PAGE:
Skip to main content

Upfronts 2010: Agency Execs Stress Caution Amid Optimism

Upfront Central: Complete Upfront Coverage from B&C

Four top advertising agency executives gathered at B&C's Upfront Central event, April 6at New York'sRoosevelt Hotel, were unwilling to place a number on this year's upfront. But
they all agreed on one thing: after last year, there is nowhere to go but up.

"If things weren't better than last year, I think we
all wouldn't be here," said Magna President Elizabeth Herbst-Brady at "2010
Upfront: The Agency Perspective," a panel moderated by B&C Business Editor Claire Atkinson.
Herbst-Brady said her organization is looking at overall supplier revenues--how
much her clients are taking in versus how much they are spending. She also took
exception to CBS Corp. CEO Leslie Moonves' typically bullish forecast that the
market would be up by double-digits.

While Mike Rosen, president of investment and activation at
Starcom MediaVest Group, agreed that Moonves' forecast was high, he thought the
CBS CEO was using a powerful anchoring strategy that would subtly push the

"What Les said was brilliant," Rosen said. "It
shows he has pride in his product, and I respect that."

Rosen, who is responsible for the buying activities of
client General Motors, said the automotive industry is still in the throes of a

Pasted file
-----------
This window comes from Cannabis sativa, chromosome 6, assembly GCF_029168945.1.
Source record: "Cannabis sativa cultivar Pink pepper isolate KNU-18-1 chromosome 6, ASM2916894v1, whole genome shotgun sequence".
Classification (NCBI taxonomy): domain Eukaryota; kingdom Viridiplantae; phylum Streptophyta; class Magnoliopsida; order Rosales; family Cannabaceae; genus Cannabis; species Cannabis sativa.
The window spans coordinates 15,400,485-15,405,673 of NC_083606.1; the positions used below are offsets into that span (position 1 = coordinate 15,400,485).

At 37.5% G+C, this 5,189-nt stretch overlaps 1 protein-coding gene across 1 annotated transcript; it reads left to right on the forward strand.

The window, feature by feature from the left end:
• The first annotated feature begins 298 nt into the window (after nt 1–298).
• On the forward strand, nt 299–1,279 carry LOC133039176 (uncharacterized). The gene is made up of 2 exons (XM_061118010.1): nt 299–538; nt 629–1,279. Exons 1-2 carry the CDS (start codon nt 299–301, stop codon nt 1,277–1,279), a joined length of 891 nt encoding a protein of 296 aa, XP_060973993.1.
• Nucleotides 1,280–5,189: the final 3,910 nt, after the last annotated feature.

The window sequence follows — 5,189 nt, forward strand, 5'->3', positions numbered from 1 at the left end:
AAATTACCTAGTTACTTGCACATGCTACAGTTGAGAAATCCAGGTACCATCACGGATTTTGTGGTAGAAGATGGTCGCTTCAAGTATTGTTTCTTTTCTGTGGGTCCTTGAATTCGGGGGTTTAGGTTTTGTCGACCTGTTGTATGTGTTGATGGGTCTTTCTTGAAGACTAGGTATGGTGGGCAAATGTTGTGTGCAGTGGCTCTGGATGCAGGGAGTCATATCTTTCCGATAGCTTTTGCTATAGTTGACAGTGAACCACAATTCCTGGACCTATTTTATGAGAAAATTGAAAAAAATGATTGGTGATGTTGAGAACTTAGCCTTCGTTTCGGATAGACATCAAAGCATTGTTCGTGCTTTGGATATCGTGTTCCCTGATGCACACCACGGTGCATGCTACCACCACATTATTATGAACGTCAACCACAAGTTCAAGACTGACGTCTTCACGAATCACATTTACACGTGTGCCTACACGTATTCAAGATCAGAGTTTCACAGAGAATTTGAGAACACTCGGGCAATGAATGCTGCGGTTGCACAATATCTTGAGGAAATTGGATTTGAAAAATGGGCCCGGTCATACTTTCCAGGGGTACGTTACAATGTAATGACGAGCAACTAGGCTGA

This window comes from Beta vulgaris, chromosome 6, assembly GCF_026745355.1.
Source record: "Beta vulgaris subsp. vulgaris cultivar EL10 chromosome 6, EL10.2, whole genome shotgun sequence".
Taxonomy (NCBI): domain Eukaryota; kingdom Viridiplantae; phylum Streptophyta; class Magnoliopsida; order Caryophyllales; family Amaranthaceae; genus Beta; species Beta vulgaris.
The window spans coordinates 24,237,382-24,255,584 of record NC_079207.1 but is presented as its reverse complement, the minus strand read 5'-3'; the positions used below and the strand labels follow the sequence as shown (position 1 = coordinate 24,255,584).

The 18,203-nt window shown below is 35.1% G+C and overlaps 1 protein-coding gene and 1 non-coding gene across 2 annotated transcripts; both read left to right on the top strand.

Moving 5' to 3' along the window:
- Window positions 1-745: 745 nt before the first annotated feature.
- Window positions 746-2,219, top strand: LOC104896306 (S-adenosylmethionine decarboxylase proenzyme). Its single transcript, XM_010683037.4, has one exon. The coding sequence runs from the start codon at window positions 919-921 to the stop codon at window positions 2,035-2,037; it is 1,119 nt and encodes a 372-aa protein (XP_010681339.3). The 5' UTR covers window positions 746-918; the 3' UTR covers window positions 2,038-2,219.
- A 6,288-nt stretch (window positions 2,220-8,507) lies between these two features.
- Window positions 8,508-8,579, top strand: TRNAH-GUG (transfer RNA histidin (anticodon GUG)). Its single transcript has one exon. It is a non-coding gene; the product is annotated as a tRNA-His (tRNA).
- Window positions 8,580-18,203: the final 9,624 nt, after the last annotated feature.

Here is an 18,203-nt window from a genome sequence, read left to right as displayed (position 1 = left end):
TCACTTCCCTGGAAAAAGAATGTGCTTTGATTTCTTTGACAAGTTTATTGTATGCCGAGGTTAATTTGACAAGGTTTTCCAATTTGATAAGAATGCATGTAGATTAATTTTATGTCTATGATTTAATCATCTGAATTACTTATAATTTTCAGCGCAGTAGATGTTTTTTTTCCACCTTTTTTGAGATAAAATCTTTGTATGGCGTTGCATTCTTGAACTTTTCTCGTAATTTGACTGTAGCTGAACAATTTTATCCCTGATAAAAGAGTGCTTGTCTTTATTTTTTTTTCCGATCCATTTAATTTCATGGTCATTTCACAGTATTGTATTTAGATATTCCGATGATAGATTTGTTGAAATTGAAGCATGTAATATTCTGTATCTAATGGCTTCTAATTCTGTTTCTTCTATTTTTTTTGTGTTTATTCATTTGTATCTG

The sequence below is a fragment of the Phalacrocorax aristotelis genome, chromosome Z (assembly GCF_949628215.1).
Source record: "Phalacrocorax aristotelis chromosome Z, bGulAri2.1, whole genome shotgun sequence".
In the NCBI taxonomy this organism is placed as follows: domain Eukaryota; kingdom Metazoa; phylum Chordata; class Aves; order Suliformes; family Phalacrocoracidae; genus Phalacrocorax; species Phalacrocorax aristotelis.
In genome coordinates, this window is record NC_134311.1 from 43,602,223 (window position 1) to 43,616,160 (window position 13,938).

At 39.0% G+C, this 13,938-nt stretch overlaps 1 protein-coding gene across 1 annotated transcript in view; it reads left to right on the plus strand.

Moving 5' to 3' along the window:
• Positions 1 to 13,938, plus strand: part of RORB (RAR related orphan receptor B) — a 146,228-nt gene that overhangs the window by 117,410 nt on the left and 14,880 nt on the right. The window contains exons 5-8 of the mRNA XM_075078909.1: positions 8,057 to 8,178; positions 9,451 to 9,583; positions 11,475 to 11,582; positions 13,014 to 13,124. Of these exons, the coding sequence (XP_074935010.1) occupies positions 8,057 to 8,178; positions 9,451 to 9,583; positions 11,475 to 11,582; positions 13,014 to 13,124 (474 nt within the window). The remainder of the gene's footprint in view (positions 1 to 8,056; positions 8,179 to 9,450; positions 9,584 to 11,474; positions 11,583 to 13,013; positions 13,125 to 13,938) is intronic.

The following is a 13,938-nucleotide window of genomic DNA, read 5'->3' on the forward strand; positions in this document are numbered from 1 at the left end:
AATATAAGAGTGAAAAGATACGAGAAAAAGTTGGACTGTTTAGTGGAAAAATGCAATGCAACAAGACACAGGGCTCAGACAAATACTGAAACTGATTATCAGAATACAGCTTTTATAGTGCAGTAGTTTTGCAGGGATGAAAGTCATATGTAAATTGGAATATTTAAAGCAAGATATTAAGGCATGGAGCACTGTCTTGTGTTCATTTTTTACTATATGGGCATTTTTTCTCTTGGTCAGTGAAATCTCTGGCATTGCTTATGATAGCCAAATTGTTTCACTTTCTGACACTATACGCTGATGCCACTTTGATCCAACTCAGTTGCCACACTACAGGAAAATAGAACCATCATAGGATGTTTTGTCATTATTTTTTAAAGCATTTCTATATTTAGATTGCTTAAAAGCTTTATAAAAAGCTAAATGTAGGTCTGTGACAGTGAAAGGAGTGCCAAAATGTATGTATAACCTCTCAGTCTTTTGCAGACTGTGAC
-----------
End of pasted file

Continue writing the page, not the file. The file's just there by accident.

sea change. While GM has opted out of a number of big event telecasts like the
Oscars, he has been fascinated to see the company's post-bankruptcy re-brand go
into effect. "[We're] trying to make the consumer confident that the
company has fixed what it needed to fix," Rosen said.

Gary Carr, senior VP and executive director of national
broadcast at TargetCast TCM, agreed that spending would be up, but said there
is still a disconnect between the traditional economy and TV prices.  "We all have an idea of how much money is
out there and we know...what networks are more vulnerable than others,"
Carr said.

"There seems to be a focus on a number: 'It's got to be
this number,'" said MEC Managing Director of Media Investment Gibbs
Haljun. "It needs to be what works for individual is not
[that] one number works for everybody because every client, every advertiser,
every agency brings different things to the table."

The executives were hopeful that improved technology will
lead to less waste and more targeted ad placements. "What the technology
is allowing us to do is take some of the waste out of the equation," Rosen
said. That would likely lead to money being spent online, though Rosen added
that television is "still the most engaging of all kinds of media."

The recent success of sitcoms such as ABC's Modern Family have proved to be a boon
for spending in that genre, which some had predicted would be supplanted by
reality TV. "There was this real fear that the sitcom genre was really on
its last leg," said Rosen. But a successful sitcom that can replay well
and deliver enough episodes for a syndicated run "is really the lottery of
the network game," he added.

And while last year's upfront presentations were somewhat
scaled back affairs, in alignment with the crippled marketplace, ad executives
say they still want to see some showbiz glamour before buying a show.

Herbst-Brady said a strong upfront presentation was
important to give the impression of brand health, but added that it didn't
replace sitting down and having one-on-one conversations on behalf of

Said Carr: "We are buying television shows--we want to
see some glitz."